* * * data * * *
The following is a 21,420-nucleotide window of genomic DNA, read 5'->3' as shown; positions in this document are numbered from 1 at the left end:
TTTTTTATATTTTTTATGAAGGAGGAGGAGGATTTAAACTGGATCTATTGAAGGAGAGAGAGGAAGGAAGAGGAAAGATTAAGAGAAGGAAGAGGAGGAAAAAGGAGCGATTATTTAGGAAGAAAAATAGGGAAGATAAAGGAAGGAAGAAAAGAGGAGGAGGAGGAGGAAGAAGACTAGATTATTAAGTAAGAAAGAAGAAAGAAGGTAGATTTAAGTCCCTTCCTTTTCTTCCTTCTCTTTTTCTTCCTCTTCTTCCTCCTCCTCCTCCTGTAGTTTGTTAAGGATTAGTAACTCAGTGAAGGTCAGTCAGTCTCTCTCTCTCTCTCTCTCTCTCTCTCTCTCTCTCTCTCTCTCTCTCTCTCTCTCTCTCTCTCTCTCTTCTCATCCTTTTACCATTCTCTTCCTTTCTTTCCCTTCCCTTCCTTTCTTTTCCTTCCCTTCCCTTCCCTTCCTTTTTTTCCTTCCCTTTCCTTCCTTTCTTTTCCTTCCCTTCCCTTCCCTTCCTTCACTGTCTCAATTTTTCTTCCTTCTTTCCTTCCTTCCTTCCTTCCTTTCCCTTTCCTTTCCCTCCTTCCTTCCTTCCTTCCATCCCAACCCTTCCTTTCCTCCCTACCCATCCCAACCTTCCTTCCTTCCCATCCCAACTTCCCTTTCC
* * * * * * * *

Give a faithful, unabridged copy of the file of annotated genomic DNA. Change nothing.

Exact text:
The following is a 21,420-nucleotide window of genomic DNA, read 5'->3' as shown; positions in this document are numbered from 1 at the left end:
TTTTTTATATTTTTTATGAAGGAGGAGGAGGATTTAAACTGGATCTATTGAAGGAGAGAGAGGAAGGAAGAGGAAAGATTAAGAGAAGGAAGAGGAGGAAAAAGGAGCGATTATTTAGGAAGAAAAATAGGGAAGATAAAGGAAGGAAGAAAAGAGGAGGAGGAGGAGGAAGAAGACTAGATTATTAAGTAAGAAAGAAGAAAGAAGGTAGATTTAAGTCCCTTCCTTTTCTTCCTTCTCTTTTTCTTCCTCTTCTTCCTCCTCCTCCTCCTGTAGTTTGTTAAGGATTAGTAACTCAGTGAAGGTCAGTCAGTCTCTCTCTCTCTCTCTCTCTCTCTCTCTCTCTCTCTCTCTCTCTCTCTCTCTCTCTCTCTCTCTCTCTTCTCATCCTTTTACCATTCTCTTCCTTTCTTTCCCTTCCCTTCCTTTCTTTTCCTTCCCTTCCCTTCCCTTCCTTTTTTTCCTTCCCTTTCCTTCCTTTCTTTTCCTTCCCTTCCCTTCCCTTCCTTCACTGTCTCAATTTTTCTTCCTTCTTTCCTTCCTTCCTTCCTTCCTTTCCCTTTCCTTTCCCTCCTTCCTTCCTTCCTTCCATCCCAACCCTTCCTTTCCTCCCTACCCATCCCAACCTTCCTTCCTTCCCATCCCAACTTCCCTTTCC